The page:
In 2018, the UK Intellectual Property Office established the Creative Industries Sectors Deal with companies in the media, entertainment and Internet sectors, “to further enhance the means to fight piracy on social media platforms, ensure that participants are aware of all existing measures available to block or remove infringements, and identify new policies, systems and practices that can be introduced to further reduce piracy online.”
In May, the British Phonographic Industry has reported that voluntary round-tables conducted by the initiative have made progress.
- New policies by Facebook and YouTube, in process of implementation, to help prevent users from abusing their platforms
- Facebook has instituted policies and procedures to prevent links to piracy sites
- YouTube has increased its API allowances to help rights-holders deal with infringement at scale; Facebook is doing similar
- Rights owners are advising Facebook and YouTube on how to improve their respective content recognition systems
- Platforms are working together and with rights owners toward harmonizing their policies and methods to identify and counteract repeat infringement
Additional practices and countermeasures are detailed in the BPI press release
Further background was reported in an article by Music Week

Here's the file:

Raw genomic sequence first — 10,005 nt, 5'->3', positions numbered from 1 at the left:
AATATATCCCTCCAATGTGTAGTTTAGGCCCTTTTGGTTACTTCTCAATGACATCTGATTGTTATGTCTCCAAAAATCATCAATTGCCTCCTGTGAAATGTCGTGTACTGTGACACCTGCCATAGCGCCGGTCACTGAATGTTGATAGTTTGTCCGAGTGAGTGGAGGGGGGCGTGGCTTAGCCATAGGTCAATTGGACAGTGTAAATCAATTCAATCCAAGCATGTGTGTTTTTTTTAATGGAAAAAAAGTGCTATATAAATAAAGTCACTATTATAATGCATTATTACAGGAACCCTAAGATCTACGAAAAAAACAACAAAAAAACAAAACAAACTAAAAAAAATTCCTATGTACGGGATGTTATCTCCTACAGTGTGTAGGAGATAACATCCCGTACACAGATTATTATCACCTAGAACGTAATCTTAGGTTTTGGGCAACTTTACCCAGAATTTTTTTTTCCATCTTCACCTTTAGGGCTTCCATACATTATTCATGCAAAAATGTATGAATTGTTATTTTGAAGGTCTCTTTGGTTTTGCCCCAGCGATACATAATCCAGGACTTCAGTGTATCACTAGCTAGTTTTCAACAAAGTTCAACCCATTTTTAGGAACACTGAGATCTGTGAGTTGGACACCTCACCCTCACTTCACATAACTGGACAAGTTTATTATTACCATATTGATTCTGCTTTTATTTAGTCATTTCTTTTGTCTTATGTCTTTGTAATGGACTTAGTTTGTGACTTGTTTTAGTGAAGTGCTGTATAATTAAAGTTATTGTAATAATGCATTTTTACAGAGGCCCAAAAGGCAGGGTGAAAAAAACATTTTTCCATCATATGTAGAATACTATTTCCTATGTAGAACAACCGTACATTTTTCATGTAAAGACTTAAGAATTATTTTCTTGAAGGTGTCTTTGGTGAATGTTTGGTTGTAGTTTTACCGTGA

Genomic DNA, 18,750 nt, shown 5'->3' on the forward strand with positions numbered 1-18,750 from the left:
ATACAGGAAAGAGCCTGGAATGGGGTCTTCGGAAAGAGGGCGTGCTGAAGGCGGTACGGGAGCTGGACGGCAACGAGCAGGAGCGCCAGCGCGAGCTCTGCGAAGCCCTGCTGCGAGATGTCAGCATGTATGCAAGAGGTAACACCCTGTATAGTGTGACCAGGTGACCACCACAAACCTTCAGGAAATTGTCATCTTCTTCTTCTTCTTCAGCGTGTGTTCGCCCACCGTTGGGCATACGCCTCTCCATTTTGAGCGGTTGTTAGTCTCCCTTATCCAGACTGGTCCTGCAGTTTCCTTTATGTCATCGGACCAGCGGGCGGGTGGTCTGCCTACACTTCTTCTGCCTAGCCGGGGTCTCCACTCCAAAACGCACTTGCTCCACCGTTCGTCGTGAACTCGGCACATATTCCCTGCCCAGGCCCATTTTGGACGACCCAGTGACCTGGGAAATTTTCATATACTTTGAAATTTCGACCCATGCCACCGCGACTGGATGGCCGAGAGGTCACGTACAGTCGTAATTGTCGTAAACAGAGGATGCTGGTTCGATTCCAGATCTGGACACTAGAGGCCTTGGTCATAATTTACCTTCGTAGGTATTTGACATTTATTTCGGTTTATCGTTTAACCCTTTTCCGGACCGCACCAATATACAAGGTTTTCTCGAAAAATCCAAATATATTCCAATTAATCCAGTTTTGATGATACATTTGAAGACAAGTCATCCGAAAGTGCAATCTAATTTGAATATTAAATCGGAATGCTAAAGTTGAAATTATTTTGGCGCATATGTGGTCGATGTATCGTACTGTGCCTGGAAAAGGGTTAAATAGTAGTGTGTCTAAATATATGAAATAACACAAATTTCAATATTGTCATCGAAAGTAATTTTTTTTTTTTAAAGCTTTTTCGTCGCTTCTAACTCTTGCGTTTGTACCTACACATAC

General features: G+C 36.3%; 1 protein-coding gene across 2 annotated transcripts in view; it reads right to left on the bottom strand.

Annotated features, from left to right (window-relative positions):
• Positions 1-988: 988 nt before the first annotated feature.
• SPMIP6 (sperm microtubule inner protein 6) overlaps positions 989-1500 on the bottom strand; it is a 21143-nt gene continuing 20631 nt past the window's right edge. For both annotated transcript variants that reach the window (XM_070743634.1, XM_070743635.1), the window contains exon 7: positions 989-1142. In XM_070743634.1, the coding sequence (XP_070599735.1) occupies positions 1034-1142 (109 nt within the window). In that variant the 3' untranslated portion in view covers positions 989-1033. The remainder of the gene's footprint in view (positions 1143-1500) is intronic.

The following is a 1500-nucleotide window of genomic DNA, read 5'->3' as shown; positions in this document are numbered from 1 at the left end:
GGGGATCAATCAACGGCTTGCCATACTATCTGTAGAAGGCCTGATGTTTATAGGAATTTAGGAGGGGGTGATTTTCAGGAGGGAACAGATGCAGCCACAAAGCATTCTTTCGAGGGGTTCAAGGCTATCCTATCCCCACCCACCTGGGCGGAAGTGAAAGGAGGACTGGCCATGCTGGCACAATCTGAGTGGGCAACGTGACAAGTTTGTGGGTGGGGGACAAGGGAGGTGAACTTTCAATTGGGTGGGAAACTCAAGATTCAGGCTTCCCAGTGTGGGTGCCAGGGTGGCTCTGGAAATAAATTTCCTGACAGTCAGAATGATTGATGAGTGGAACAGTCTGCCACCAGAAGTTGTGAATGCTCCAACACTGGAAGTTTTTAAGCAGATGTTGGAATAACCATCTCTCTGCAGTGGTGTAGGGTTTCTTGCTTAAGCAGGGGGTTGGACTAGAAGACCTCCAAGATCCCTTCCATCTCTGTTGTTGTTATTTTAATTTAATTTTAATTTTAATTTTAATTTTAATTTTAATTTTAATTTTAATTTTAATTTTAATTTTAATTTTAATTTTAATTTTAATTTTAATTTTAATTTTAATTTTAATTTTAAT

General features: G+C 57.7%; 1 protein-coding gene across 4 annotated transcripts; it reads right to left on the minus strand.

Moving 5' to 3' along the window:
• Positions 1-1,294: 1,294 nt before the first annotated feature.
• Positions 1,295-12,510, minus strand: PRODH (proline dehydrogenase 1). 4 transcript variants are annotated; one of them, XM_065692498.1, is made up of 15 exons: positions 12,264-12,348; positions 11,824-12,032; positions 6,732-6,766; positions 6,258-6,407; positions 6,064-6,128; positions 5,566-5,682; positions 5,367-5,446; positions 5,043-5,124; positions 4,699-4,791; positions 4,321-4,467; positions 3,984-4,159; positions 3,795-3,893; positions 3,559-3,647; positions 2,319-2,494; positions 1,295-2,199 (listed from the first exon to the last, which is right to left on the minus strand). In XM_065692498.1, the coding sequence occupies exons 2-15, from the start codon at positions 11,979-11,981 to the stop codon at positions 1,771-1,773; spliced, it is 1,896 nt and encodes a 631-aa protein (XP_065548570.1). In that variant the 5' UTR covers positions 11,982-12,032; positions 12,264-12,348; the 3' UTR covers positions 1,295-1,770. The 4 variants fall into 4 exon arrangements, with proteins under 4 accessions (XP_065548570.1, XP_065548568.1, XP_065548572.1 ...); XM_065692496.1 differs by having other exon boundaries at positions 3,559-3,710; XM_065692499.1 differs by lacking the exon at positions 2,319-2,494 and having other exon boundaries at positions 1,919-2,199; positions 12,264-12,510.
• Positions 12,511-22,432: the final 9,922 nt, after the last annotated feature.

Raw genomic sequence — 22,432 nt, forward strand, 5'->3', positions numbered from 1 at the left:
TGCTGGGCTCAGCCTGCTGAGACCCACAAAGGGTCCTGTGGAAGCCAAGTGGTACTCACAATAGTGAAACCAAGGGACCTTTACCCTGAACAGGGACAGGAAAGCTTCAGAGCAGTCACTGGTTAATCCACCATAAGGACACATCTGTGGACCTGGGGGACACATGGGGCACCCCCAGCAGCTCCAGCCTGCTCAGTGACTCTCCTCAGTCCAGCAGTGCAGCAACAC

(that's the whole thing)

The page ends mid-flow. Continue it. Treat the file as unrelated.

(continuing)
Why it matters
Progress is slow but deliberate, and demonstrates the importance of an ‘ecosystem’ approach to anti-piracy.
“The collaborative social media roundtable process facilitated by the IP Office has proven to be a powerful model for educating stakeholders on Facebook’s systems to address piracy and for developing new policies that meet all stakeholders’ needs,” said Nicola Mendelsohn, VP EMEA for Facebook. “We are grateful to the IP Office for its leadership and the earnest and solution-oriented manner in which the creative rightsholders approached the roundtable discussions.” (quoted from the above-linked article in Music Week).
While this initiative wasn’t reported by an organization whose name has the word ‘video’ in it, its participants include the English Premier League and the Motion Picture Association; both of which produce and distribute video programming and are highly motivated to stem piracy.